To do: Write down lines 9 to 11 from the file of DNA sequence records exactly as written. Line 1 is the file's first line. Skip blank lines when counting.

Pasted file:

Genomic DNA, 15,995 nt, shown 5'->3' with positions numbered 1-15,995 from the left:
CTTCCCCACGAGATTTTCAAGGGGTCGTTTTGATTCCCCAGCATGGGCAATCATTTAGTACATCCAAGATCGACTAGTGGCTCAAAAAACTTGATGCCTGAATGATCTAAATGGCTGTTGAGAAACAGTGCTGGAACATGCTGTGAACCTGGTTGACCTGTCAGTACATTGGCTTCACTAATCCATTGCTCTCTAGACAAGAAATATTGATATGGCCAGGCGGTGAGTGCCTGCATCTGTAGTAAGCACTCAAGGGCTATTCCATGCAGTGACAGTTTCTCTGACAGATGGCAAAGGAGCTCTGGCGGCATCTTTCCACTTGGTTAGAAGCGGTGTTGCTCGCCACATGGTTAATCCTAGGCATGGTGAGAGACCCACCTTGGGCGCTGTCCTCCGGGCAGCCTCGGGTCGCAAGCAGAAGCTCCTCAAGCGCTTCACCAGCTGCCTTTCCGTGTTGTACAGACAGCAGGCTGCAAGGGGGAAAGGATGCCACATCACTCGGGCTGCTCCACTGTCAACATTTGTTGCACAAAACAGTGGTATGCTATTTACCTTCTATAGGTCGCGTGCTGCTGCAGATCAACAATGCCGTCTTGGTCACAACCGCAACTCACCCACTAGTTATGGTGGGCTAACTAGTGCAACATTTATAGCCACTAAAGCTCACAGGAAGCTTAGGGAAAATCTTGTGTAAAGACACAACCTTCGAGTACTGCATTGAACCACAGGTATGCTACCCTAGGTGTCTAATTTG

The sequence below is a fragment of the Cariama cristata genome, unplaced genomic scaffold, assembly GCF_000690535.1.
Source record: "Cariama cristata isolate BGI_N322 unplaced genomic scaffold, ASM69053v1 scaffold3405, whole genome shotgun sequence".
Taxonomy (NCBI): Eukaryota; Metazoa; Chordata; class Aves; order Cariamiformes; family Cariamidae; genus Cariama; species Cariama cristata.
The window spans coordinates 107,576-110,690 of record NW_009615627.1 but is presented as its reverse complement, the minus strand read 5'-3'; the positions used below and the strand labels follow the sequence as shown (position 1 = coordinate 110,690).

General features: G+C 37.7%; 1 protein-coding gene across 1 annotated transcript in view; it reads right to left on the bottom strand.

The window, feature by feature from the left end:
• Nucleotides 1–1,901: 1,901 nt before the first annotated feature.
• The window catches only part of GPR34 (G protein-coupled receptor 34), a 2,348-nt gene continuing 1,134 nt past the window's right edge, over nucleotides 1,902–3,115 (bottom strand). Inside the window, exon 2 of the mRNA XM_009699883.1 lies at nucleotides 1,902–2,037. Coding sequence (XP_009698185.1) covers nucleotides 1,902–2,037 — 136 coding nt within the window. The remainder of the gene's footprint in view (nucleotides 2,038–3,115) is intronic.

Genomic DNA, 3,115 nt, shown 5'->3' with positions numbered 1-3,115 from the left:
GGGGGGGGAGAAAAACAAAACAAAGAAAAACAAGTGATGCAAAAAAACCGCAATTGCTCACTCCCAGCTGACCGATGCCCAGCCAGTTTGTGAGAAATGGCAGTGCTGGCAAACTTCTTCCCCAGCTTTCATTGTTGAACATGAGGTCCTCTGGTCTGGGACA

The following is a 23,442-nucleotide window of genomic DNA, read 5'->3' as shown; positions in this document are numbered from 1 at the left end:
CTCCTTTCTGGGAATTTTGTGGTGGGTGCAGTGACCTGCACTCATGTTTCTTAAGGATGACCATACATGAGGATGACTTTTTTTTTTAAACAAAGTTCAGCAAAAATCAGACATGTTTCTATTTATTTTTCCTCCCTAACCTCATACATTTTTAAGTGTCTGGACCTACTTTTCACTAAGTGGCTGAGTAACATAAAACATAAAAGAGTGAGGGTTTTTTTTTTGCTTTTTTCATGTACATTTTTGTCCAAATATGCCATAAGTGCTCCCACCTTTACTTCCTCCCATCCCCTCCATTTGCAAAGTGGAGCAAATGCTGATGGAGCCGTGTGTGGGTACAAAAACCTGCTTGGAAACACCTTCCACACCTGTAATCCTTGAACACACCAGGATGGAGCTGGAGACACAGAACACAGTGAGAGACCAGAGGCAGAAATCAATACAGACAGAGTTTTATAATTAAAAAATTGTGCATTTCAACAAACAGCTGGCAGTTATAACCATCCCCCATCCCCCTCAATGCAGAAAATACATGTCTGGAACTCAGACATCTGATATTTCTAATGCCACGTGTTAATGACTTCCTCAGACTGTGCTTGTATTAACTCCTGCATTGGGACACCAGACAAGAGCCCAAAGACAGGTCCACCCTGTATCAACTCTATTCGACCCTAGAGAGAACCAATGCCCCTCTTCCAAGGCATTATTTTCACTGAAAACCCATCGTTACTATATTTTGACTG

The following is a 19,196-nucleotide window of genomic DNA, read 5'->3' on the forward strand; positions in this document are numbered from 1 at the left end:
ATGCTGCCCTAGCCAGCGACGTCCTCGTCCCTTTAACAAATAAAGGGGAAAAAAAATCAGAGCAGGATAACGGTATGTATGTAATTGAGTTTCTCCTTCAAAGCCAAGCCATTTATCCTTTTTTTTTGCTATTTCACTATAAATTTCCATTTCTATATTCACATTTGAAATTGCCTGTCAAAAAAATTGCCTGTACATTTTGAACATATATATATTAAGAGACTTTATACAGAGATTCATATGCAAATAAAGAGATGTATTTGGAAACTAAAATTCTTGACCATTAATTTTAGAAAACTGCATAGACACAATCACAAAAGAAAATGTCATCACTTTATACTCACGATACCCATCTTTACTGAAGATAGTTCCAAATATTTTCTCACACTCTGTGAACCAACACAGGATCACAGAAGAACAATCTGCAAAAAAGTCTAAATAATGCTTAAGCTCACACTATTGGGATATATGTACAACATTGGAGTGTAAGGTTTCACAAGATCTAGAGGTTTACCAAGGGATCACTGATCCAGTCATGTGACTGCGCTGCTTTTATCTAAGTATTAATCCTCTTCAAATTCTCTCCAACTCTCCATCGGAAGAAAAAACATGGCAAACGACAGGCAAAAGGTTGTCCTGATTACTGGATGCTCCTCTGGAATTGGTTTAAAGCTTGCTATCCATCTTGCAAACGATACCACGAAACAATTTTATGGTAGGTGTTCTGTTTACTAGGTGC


• Nucleotides 1–1,901: 1,901 nt before the first annotated feature.
• The window catches only part of GPR34 (G protein-coupled receptor 34), a 2,348-nt gene continuing 1,134 nt past the window's right edge, over nucleotides 1,902–3,115 (bottom strand). Inside the window, exon 2 of the mRNA XM_009699883.1 lies at nucleotides 1,902–2,037. Coding sequence (XP_009698185.1) covers nucleotides 1,902–2,037 — 136 coding nt within the window. The remainder of the gene's footprint in view (nucleotides 2,038–3,115) is intronic.

Genomic DNA, 3,115 nt, shown 5'->3' with positions numbered 1-3,115 from the left: